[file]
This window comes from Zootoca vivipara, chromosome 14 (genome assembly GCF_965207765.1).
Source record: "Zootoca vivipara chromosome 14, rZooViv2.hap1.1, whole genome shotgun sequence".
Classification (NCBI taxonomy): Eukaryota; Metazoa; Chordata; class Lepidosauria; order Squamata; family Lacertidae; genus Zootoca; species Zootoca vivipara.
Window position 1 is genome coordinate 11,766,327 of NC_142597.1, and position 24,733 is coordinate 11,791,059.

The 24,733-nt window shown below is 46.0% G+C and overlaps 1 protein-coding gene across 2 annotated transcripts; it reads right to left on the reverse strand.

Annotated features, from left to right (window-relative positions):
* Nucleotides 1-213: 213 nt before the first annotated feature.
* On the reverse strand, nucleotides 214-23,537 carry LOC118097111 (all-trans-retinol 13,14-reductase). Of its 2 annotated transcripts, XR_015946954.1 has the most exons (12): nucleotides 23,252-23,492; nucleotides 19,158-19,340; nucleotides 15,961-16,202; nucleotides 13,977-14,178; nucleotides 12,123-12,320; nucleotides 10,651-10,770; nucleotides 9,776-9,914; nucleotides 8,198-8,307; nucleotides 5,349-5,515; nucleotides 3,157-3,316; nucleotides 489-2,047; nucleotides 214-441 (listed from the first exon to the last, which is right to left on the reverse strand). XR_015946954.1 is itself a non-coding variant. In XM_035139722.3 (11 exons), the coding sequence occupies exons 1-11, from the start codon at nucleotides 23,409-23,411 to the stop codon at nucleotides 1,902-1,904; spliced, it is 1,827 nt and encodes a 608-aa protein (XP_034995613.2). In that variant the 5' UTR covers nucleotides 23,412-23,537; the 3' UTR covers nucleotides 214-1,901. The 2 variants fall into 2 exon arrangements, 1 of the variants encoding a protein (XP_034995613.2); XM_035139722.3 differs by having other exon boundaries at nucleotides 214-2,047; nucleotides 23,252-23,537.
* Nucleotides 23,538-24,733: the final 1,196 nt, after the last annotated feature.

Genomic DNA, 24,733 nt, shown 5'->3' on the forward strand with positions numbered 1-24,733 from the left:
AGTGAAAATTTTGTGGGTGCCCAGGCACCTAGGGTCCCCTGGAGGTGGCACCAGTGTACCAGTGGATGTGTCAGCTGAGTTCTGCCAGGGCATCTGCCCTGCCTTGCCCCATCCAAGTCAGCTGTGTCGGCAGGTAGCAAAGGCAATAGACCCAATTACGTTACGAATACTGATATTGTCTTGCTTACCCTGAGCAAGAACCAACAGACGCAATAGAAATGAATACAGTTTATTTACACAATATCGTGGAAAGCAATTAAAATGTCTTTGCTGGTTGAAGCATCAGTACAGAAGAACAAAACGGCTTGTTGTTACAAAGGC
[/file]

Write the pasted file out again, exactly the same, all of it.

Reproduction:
This window comes from Zootoca vivipara, chromosome 14 (genome assembly GCF_965207765.1).
Source record: "Zootoca vivipara chromosome 14, rZooViv2.hap1.1, whole genome shotgun sequence".
Classification (NCBI taxonomy): Eukaryota; Metazoa; Chordata; class Lepidosauria; order Squamata; family Lacertidae; genus Zootoca; species Zootoca vivipara.
Window position 1 is genome coordinate 11,766,327 of NC_142597.1, and position 24,733 is coordinate 11,791,059.

The 24,733-nt window shown below is 46.0% G+C and overlaps 1 protein-coding gene across 2 annotated transcripts; it reads right to left on the reverse strand.

Annotated features, from left to right (window-relative positions):
* Nucleotides 1-213: 213 nt before the first annotated feature.
* On the reverse strand, nucleotides 214-23,537 carry LOC118097111 (all-trans-retinol 13,14-reductase). Of its 2 annotated transcripts, XR_015946954.1 has the most exons (12): nucleotides 23,252-23,492; nucleotides 19,158-19,340; nucleotides 15,961-16,202; nucleotides 13,977-14,178; nucleotides 12,123-12,320; nucleotides 10,651-10,770; nucleotides 9,776-9,914; nucleotides 8,198-8,307; nucleotides 5,349-5,515; nucleotides 3,157-3,316; nucleotides 489-2,047; nucleotides 214-441 (listed from the first exon to the last, which is right to left on the reverse strand). XR_015946954.1 is itself a non-coding variant. In XM_035139722.3 (11 exons), the coding sequence occupies exons 1-11, from the start codon at nucleotides 23,409-23,411 to the stop codon at nucleotides 1,902-1,904; spliced, it is 1,827 nt and encodes a 608-aa protein (XP_034995613.2). In that variant the 5' UTR covers nucleotides 23,412-23,537; the 3' UTR covers nucleotides 214-1,901. The 2 variants fall into 2 exon arrangements, 1 of the variants encoding a protein (XP_034995613.2); XM_035139722.3 differs by having other exon boundaries at nucleotides 214-2,047; nucleotides 23,252-23,537.
* Nucleotides 23,538-24,733: the final 1,196 nt, after the last annotated feature.

Genomic DNA, 24,733 nt, shown 5'->3' on the forward strand with positions numbered 1-24,733 from the left:
AGTGAAAATTTTGTGGGTGCCCAGGCACCTAGGGTCCCCTGGAGGTGGCACCAGTGTACCAGTGGATGTGTCAGCTGAGTTCTGCCAGGGCATCTGCCCTGCCTTGCCCCATCCAAGTCAGCTGTGTCGGCAGGTAGCAAAGGCAATAGACCCAATTACGTTACGAATACTGATATTGTCTTGCTTACCCTGAGCAAGAACCAACAGACGCAATAGAAATGAATACAGTTTATTTACACAATATCGTGGAAAGCAATTAAAATGTCTTTGCTGGTTGAAGCATCAGTACAGAAGAACAAAACGGCTTGTTGTTACAAAGGC